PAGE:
• Craft/hobby supplies. I am an avid sewist and wish I had brought tons more fabric. Yes, you can more than likely get craft supplies in your new location or you will be able to order them, but sometimes I just wish I had more of the basics already on hand. So if you have a specific hobby, consider bringing along extra of whatever it is you may use most.
  • Your bed. Yeah, yeah, I know I mentioned you will be given loaner furniture during your tour, but the government beds aren’t exactly dual pillow-top memory foam if you are catching what I am saying. So if a comfortable bed is important to you, pack it up and ship it over! No need to send the whole matching solid wood bedroom suite over. Just the mattress and rails. No all your furniture won’t match, but that’s part of the charm of overseas living.
  • Clothes for another climate. If you are going to Guam you may think you can ditch the winter coats and snow gear at home. But what happens if you go back to America during the winter and your family lives in Billings, Montana where there is likely snow on the ground. You don’t want to arrive in flip flops now do you? Many folks I know, took vacations up to snowy and cold Sapparo, Japan and needed their winter coats. So don’t take a whole wardrobe of winter gear, but a few outfits, just in case.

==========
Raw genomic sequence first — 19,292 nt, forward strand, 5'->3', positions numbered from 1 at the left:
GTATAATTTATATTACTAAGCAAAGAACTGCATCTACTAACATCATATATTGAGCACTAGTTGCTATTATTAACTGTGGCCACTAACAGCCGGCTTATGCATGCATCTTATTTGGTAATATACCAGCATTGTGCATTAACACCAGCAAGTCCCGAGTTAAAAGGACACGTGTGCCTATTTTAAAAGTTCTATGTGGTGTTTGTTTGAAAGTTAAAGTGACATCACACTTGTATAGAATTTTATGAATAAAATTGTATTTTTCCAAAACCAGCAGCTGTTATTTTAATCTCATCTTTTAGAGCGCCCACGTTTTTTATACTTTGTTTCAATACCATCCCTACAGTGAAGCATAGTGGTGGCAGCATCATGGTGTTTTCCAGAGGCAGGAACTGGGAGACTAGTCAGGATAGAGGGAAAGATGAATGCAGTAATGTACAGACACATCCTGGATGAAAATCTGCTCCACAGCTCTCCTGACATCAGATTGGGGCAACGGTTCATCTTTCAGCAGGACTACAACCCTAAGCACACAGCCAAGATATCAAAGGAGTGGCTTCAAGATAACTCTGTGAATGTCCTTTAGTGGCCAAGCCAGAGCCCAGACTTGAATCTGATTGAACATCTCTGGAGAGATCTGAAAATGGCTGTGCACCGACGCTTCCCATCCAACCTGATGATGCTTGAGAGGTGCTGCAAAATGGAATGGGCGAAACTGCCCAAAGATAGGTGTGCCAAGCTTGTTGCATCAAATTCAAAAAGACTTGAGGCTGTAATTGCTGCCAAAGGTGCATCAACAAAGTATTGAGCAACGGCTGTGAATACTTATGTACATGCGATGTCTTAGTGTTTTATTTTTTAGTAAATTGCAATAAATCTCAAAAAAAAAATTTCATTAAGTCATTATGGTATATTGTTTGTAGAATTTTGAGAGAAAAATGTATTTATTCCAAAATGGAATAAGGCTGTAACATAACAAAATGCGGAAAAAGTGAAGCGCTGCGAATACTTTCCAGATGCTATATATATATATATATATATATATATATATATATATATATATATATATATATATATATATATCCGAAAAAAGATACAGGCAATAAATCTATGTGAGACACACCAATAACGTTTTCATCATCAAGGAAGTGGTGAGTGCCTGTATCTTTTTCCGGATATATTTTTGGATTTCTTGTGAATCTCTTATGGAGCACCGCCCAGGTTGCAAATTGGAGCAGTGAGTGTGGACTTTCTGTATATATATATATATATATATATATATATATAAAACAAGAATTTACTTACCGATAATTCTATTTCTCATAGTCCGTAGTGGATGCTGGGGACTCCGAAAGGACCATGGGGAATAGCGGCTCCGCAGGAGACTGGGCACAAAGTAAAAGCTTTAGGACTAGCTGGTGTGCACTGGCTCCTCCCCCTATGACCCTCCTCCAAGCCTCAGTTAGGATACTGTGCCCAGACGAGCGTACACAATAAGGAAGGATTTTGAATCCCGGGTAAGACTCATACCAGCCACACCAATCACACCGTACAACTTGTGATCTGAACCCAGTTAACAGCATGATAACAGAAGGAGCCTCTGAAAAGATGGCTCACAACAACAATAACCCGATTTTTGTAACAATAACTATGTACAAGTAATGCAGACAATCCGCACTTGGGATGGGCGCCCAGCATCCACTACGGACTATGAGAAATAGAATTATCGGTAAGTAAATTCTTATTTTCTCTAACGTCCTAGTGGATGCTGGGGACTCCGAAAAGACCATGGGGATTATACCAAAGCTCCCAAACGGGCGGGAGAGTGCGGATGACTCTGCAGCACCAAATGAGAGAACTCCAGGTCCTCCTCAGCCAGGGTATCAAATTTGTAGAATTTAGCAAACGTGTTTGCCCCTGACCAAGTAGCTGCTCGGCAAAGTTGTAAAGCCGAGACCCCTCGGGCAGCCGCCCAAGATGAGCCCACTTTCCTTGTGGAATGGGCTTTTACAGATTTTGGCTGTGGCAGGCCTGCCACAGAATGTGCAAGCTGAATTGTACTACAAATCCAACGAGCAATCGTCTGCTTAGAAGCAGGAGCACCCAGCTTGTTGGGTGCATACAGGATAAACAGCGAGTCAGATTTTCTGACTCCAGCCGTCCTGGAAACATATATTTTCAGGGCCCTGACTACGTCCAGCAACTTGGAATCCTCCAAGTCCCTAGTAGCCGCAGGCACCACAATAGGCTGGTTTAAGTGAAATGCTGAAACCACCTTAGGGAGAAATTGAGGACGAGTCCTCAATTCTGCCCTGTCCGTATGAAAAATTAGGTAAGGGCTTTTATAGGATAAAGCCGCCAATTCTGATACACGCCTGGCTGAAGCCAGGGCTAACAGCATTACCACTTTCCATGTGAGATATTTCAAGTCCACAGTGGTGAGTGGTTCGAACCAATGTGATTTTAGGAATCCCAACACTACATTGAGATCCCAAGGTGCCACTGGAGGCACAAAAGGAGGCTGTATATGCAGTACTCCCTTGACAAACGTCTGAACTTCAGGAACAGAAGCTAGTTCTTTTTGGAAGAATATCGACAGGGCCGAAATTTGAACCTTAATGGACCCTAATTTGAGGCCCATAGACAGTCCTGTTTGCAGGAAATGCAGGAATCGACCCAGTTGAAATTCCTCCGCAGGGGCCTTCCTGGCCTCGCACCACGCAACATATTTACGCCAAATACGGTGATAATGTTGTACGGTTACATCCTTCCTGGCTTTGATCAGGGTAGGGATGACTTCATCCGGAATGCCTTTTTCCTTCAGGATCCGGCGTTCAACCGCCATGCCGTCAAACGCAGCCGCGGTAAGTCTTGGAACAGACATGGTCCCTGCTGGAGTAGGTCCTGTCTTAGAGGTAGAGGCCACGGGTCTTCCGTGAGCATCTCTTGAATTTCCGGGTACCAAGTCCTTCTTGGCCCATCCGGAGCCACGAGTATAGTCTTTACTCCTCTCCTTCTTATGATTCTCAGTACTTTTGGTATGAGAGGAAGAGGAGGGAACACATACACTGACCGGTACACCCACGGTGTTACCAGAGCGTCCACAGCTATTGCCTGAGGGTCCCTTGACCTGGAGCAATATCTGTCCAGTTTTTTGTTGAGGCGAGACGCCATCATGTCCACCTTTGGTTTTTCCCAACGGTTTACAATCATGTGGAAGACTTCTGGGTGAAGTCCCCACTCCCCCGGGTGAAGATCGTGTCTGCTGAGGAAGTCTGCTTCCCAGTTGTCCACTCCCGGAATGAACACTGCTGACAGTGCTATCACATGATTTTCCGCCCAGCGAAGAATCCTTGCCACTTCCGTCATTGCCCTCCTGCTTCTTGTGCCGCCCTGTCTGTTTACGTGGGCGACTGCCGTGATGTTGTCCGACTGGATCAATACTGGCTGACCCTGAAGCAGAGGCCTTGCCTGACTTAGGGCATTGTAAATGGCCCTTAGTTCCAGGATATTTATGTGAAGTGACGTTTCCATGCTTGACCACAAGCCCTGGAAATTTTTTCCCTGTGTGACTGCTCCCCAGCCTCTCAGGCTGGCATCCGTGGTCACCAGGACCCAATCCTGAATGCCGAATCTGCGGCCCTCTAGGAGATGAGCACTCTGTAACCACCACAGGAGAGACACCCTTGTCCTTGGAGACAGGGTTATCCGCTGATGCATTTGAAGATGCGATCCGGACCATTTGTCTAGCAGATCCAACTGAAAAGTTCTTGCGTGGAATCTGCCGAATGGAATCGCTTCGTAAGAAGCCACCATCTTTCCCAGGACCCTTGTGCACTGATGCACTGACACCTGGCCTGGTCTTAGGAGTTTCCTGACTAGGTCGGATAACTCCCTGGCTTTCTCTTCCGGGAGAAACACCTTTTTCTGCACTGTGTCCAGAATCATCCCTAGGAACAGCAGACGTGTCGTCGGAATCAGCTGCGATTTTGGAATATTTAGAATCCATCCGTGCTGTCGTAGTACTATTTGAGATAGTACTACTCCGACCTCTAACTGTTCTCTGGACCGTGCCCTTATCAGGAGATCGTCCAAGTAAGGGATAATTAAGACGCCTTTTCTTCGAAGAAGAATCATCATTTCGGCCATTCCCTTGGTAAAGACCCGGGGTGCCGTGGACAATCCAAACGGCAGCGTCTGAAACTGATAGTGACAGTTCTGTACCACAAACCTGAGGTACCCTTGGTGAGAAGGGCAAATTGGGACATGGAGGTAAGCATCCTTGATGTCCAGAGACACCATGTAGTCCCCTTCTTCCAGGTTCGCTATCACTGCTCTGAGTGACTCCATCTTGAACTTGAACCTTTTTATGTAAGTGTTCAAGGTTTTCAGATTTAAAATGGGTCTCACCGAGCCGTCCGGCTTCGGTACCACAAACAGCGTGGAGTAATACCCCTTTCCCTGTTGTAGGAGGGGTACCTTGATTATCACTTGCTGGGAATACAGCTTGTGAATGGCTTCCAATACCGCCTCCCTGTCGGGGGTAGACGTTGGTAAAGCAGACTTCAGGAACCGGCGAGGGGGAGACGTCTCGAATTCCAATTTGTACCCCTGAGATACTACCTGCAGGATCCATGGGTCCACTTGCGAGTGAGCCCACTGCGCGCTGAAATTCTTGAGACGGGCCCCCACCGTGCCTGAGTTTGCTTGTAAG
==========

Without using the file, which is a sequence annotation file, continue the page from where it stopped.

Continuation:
Remember, no matter what you take or leave behind, it isn’t forever. No one expects matching plates, silverware, home décor or furniture when you are living overseas. We all “get it,” so don’t stress it. Spend more time out their exploring your new home instead of worrying about what you left behind!

6 Reasons We Should All Be Volunteering

 Posted by on May 2, 2016 at 21:53
May 022016


It hit me when I was pinning gold leaves on my husband’s collar one unusually hot February afternoon: I’m not the “new spouse” anymore. But, I didn’t feel ready to be a spouse with answers; I still had a whole mess of unanswered questions. I still use names like, the Jack Nicolson and the wedding one to describe my husband’s uniforms. I know they have real names. I know I should probably know what they are after nearly eight years, but I can only fit so many penguins on my iceberg — I have to leave room for school pick-up and drop-off times, my own phone number and, of course, my sponsor’s social.

We are all learning as we go. We all went through that “stupid question” phase. If we’re being honest, we’re all still going through that phase because the minute we have something figured out, someone changes it.

My purpose in showing my military spouse age is not to invite comments about how I don’t look a day older than my first deployment brief or how I am wise beyond my military spouse years. Although, if you feel compelled, who am I to stop you? Really, my point is to spike participation in…well…everything.